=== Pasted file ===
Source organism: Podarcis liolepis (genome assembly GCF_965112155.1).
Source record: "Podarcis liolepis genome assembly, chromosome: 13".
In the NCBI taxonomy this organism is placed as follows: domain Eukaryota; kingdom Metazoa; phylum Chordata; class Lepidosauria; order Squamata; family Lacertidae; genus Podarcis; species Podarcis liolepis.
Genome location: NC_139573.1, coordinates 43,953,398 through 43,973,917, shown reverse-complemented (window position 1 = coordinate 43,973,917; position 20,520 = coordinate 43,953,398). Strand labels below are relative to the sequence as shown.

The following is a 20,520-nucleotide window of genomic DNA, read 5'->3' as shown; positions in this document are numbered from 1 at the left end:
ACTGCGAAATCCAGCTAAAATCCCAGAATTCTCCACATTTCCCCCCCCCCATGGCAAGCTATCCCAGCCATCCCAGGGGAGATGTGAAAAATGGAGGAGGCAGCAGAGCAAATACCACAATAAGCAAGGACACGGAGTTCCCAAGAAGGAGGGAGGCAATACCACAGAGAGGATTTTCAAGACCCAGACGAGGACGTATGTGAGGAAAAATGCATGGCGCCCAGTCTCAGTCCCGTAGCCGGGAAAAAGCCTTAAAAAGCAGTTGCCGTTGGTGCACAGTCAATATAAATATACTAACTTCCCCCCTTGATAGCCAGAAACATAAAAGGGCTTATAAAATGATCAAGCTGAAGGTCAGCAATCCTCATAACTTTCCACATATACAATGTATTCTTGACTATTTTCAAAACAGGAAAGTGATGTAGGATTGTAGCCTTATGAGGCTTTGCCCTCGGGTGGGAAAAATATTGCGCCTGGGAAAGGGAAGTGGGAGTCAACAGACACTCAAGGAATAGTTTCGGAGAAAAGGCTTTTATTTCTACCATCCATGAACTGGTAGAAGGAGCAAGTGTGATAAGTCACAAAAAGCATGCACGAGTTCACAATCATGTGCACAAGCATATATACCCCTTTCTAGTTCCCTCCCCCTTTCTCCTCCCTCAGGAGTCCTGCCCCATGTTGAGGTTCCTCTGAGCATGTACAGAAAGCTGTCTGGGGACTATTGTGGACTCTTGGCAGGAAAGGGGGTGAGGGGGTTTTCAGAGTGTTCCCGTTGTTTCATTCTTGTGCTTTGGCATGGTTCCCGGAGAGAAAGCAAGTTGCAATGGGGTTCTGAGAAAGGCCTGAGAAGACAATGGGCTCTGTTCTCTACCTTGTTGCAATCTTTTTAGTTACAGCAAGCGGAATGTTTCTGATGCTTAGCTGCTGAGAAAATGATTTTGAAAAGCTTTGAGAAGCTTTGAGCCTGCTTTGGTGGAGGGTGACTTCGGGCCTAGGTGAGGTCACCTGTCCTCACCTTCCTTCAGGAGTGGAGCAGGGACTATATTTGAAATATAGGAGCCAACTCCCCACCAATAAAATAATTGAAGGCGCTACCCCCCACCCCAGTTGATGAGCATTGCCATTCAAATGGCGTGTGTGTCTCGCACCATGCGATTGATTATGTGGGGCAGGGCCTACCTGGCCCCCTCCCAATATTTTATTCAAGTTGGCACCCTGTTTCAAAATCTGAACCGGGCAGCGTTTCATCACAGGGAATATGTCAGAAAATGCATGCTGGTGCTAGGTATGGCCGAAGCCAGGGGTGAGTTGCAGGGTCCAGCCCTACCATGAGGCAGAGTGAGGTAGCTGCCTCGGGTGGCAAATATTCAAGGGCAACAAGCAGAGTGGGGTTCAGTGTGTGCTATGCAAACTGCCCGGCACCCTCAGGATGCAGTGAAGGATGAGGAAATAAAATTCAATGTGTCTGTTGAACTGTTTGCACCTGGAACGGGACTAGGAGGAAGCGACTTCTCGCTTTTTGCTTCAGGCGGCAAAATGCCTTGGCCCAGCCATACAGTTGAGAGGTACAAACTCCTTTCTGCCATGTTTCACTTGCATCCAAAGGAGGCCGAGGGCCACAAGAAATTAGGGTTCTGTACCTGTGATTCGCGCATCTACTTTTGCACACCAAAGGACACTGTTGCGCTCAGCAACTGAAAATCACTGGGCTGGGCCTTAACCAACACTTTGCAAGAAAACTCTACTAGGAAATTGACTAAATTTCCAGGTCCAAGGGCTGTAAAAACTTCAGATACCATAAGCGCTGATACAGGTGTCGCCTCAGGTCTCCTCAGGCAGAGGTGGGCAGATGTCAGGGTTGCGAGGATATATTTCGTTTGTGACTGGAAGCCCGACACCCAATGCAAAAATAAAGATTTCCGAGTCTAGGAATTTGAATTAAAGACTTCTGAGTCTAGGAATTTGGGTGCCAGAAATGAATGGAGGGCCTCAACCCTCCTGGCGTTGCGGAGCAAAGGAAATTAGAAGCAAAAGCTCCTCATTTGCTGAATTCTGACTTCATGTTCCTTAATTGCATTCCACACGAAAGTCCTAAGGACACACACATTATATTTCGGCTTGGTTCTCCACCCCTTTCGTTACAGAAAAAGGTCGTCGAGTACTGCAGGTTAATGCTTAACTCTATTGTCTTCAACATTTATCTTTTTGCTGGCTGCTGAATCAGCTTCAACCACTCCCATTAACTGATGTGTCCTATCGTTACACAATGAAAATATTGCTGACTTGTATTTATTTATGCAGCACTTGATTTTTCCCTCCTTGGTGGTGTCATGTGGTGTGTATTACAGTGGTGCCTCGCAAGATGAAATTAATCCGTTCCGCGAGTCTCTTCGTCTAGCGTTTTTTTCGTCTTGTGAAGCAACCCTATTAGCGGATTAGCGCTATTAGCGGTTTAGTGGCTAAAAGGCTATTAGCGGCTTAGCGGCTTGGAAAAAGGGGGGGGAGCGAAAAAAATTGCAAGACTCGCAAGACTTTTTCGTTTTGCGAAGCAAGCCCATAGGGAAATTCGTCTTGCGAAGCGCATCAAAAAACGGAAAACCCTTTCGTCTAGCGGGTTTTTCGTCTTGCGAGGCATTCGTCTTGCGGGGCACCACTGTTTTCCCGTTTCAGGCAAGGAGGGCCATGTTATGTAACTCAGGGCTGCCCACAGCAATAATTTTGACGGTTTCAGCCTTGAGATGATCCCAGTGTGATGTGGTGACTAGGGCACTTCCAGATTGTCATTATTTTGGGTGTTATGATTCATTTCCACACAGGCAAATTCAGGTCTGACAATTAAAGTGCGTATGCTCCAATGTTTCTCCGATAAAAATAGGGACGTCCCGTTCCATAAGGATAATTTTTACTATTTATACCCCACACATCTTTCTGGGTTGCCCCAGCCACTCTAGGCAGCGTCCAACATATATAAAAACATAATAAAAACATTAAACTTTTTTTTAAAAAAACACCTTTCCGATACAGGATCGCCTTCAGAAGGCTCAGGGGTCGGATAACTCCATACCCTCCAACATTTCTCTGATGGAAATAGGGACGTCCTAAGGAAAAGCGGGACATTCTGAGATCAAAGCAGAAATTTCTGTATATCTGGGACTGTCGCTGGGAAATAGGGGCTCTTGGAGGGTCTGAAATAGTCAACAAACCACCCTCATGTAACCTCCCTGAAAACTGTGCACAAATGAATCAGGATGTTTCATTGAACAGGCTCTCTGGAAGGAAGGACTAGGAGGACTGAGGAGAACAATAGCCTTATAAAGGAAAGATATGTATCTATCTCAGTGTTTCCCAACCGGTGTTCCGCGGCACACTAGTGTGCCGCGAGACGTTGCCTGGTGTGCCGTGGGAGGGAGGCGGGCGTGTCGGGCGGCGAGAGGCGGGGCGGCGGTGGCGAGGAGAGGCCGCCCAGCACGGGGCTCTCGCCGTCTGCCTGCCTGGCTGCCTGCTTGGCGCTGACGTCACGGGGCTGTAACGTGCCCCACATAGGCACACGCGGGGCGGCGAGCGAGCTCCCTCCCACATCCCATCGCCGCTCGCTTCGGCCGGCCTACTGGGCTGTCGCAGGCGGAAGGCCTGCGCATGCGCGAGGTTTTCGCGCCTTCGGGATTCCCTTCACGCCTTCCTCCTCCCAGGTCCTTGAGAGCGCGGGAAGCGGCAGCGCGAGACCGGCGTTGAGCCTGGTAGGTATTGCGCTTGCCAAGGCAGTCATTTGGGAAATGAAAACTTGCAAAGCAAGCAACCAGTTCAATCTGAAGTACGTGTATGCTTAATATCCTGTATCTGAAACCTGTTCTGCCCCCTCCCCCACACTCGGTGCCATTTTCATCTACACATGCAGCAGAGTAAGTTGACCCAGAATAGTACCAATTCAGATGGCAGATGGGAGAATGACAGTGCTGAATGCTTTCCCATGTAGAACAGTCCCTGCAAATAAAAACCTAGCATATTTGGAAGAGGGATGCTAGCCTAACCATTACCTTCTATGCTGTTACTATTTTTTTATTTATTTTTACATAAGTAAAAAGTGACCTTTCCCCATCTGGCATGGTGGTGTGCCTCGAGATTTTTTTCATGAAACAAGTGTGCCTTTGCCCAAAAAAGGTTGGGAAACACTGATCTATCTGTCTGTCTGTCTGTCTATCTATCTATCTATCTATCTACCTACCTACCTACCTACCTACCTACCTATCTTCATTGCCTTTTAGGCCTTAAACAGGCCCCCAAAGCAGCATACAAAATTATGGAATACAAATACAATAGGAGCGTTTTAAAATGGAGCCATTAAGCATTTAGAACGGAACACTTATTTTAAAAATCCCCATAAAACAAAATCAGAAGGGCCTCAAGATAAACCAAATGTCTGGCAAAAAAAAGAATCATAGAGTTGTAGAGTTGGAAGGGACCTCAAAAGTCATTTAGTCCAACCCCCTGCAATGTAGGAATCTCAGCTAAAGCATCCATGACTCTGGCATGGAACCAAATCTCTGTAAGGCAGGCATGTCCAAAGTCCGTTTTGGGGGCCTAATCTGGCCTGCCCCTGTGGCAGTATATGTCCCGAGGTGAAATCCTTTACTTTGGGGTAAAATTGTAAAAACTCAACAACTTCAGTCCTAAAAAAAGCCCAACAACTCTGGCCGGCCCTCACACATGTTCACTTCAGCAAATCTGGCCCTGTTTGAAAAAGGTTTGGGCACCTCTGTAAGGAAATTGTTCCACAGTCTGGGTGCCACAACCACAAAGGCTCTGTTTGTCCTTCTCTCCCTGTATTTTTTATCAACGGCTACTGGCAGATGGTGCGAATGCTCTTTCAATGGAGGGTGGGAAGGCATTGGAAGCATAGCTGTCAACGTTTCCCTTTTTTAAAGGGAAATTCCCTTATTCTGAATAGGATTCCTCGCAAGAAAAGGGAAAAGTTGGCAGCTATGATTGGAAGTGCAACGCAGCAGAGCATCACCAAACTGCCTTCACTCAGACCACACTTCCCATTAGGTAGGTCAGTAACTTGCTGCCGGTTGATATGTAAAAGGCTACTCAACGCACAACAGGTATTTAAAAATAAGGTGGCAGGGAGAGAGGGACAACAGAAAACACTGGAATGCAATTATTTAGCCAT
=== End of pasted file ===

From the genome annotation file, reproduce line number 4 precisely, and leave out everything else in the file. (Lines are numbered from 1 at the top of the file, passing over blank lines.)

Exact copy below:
Genome location: NC_139573.1, coordinates 43,953,398 through 43,973,917, shown reverse-complemented (window position 1 = coordinate 43,973,917; position 20,520 = coordinate 43,953,398). Strand labels below are relative to the sequence as shown.